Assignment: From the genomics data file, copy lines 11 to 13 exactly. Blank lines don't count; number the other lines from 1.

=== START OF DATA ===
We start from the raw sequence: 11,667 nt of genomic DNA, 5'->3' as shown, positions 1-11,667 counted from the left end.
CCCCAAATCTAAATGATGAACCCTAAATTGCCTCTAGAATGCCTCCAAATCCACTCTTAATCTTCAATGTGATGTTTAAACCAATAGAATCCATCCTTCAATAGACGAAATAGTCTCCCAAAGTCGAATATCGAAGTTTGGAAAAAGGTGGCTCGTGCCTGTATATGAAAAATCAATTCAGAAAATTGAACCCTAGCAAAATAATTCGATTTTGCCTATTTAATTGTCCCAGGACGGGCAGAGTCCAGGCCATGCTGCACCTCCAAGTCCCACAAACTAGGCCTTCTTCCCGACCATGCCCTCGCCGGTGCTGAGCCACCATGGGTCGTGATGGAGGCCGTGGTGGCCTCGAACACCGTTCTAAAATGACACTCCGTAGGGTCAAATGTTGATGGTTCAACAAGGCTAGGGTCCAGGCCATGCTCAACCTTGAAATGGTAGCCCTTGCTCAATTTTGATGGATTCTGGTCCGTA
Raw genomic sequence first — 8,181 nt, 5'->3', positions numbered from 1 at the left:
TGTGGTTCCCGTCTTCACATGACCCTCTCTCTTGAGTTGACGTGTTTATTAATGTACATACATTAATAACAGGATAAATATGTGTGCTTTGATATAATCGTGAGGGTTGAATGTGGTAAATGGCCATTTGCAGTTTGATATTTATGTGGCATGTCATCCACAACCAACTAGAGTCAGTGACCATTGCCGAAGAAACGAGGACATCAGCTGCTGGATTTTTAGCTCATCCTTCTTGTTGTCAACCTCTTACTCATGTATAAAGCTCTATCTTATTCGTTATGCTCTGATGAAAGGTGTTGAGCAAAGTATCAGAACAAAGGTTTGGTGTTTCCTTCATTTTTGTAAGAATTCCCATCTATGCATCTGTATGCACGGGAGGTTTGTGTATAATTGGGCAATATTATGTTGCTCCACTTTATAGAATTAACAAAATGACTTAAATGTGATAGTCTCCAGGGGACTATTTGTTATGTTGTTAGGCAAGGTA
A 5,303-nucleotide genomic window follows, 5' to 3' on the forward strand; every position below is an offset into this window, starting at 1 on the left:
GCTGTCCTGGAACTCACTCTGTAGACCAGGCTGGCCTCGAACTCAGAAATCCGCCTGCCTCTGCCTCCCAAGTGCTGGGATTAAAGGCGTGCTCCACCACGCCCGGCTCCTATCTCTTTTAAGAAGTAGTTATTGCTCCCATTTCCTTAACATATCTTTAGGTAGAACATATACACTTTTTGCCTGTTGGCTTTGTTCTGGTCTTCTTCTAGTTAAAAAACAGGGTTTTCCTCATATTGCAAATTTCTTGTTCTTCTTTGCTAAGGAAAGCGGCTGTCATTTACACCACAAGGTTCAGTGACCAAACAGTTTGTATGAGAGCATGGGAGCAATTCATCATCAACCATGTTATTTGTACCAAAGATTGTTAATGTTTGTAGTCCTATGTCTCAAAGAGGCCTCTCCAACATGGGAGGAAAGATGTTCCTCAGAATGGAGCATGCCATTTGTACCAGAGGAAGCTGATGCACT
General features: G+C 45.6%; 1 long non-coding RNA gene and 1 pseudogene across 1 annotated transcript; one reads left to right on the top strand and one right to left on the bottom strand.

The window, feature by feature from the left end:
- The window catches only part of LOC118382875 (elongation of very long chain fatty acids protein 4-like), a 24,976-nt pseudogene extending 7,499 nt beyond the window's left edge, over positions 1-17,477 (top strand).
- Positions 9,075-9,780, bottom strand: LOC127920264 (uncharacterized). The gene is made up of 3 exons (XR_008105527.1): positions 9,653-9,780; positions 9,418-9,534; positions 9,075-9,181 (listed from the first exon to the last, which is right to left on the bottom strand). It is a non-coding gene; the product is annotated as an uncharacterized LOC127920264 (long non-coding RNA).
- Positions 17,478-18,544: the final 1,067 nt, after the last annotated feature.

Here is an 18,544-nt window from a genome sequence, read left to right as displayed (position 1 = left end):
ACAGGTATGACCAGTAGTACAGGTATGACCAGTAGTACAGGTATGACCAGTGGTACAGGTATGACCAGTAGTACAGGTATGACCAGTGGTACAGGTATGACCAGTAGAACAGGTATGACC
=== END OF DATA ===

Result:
- Positions 17,478-18,544: the final 1,067 nt, after the last annotated feature.

Here is an 18,544-nt window from a genome sequence, read left to right as displayed (position 1 = left end):
ACAGGTATGACCAGTAGTACAGGTATGACCAGTAGTACAGGTATGACCAGTGGTACAGGTATGACCAGTAGTACAGGTATGACCAGTGGTACAGGTATGACCAGTAGAACAGGTATGACC